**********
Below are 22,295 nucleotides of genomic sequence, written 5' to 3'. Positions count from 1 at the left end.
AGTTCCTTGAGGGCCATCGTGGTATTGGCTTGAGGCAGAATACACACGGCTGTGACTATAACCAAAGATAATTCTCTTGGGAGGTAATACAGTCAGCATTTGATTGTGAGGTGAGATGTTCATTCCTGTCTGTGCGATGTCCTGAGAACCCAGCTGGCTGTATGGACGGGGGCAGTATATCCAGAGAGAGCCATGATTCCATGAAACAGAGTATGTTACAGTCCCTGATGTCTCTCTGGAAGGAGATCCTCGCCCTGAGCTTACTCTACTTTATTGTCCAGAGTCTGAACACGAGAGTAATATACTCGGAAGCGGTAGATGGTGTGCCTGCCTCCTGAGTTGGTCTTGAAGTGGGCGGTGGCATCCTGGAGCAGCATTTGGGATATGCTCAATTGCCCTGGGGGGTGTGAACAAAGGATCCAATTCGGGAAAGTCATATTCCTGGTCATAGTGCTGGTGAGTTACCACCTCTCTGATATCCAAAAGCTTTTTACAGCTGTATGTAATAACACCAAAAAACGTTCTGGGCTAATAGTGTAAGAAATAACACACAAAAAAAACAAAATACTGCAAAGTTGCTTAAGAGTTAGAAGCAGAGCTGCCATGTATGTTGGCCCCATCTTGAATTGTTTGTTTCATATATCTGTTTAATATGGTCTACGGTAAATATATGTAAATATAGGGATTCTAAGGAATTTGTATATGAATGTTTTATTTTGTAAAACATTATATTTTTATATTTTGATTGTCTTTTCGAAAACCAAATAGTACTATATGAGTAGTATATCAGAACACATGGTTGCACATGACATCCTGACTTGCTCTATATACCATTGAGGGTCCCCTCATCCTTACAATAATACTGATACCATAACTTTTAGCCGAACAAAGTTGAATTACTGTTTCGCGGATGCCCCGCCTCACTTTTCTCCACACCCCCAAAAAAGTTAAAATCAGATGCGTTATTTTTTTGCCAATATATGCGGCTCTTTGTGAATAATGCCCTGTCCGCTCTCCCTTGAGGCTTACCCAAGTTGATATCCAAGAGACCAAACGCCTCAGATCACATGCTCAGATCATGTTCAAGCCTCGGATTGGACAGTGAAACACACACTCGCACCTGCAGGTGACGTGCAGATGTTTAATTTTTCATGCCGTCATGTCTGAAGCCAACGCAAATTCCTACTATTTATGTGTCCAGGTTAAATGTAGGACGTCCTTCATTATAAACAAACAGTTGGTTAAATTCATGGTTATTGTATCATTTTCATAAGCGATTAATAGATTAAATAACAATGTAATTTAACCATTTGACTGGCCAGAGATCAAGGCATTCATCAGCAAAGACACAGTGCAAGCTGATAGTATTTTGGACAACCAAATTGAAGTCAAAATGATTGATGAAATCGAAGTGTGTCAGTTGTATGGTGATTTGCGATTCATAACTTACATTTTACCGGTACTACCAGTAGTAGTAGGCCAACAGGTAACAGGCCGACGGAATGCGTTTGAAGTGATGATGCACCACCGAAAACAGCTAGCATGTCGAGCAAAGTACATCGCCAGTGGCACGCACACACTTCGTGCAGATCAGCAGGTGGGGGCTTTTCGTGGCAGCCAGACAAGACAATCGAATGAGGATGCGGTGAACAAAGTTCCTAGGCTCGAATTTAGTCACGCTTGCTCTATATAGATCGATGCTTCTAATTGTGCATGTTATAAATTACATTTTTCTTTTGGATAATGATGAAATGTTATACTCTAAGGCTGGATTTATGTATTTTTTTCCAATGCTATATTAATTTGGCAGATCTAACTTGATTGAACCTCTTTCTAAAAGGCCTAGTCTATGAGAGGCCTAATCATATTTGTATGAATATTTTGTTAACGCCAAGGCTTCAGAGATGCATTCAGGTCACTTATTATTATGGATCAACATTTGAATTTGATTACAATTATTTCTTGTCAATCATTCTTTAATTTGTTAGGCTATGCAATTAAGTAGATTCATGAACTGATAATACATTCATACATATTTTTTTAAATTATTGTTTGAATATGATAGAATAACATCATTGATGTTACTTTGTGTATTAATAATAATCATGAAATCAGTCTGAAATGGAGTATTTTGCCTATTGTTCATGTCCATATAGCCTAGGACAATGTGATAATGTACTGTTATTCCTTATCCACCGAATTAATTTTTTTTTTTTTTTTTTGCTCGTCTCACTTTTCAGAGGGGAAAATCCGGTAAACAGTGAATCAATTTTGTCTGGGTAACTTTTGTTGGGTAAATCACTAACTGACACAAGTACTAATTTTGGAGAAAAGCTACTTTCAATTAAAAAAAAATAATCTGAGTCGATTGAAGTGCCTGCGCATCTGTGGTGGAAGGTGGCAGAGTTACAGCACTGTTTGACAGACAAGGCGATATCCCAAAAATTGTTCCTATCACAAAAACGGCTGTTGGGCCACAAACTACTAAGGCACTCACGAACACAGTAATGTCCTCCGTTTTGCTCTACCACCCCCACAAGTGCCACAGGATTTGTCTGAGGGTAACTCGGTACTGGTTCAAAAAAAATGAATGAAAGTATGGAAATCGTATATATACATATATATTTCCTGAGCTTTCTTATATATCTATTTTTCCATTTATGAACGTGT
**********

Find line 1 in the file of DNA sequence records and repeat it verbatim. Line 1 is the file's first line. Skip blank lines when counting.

Below are 22,295 nucleotides of genomic sequence, written 5' to 3'. Positions count from 1 at the left end.